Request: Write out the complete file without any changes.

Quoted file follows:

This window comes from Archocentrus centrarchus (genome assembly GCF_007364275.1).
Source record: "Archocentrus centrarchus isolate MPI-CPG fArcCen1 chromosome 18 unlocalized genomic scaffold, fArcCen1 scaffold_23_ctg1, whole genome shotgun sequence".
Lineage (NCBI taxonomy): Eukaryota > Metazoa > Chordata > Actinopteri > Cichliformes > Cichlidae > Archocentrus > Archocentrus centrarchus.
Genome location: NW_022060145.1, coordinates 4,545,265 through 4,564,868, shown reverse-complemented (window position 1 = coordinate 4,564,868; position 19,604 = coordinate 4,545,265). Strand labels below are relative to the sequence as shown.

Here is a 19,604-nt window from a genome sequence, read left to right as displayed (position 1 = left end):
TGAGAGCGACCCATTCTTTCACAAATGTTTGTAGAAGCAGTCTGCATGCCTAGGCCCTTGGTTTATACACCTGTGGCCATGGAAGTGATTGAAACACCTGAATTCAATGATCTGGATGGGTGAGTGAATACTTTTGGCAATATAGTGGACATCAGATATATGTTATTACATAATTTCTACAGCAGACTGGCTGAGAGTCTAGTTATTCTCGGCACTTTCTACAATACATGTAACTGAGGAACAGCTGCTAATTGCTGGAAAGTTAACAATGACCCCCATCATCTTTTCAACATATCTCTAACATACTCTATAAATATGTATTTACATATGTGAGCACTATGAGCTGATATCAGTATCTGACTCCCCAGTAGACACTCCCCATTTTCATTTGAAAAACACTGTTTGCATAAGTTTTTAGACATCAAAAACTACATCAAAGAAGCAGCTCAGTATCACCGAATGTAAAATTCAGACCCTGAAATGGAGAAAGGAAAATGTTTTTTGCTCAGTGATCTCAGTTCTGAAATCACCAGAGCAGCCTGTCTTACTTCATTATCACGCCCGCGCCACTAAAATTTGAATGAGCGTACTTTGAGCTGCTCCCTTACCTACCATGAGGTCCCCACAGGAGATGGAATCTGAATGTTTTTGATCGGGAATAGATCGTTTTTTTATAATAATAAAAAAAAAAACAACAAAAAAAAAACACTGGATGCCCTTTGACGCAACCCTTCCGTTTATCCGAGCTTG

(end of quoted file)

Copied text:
This window comes from Archocentrus centrarchus (genome assembly GCF_007364275.1).
Source record: "Archocentrus centrarchus isolate MPI-CPG fArcCen1 chromosome 18 unlocalized genomic scaffold, fArcCen1 scaffold_23_ctg1, whole genome shotgun sequence".
Lineage (NCBI taxonomy): Eukaryota > Metazoa > Chordata > Actinopteri > Cichliformes > Cichlidae > Archocentrus > Archocentrus centrarchus.
Genome location: NW_022060145.1, coordinates 4,545,265 through 4,564,868, shown reverse-complemented (window position 1 = coordinate 4,564,868; position 19,604 = coordinate 4,545,265). Strand labels below are relative to the sequence as shown.

Here is a 19,604-nt window from a genome sequence, read left to right as displayed (position 1 = left end):
TGAGAGCGACCCATTCTTTCACAAATGTTTGTAGAAGCAGTCTGCATGCCTAGGCCCTTGGTTTATACACCTGTGGCCATGGAAGTGATTGAAACACCTGAATTCAATGATCTGGATGGGTGAGTGAATACTTTTGGCAATATAGTGGACATCAGATATATGTTATTACATAATTTCTACAGCAGACTGGCTGAGAGTCTAGTTATTCTCGGCACTTTCTACAATACATGTAACTGAGGAACAGCTGCTAATTGCTGGAAAGTTAACAATGACCCCCATCATCTTTTCAACATATCTCTAACATACTCTATAAATATGTATTTACATATGTGAGCACTATGAGCTGATATCAGTATCTGACTCCCCAGTAGACACTCCCCATTTTCATTTGAAAAACACTGTTTGCATAAGTTTTTAGACATCAAAAACTACATCAAAGAAGCAGCTCAGTATCACCGAATGTAAAATTCAGACCCTGAAATGGAGAAAGGAAAATGTTTTTTGCTCAGTGATCTCAGTTCTGAAATCACCAGAGCAGCCTGTCTTACTTCATTATCACGCCCGCGCCACTAAAATTTGAATGAGCGTACTTTGAGCTGCTCCCTTACCTACCATGAGGTCCCCACAGGAGATGGAATCTGAATGTTTTTGATCGGGAATAGATCGTTTTTTTATAATAATAAAAAAAAAAACAACAAAAAAAAAACACTGGATGCCCTTTGACGCAACCCTTCCGTTTATCCGAGCTTG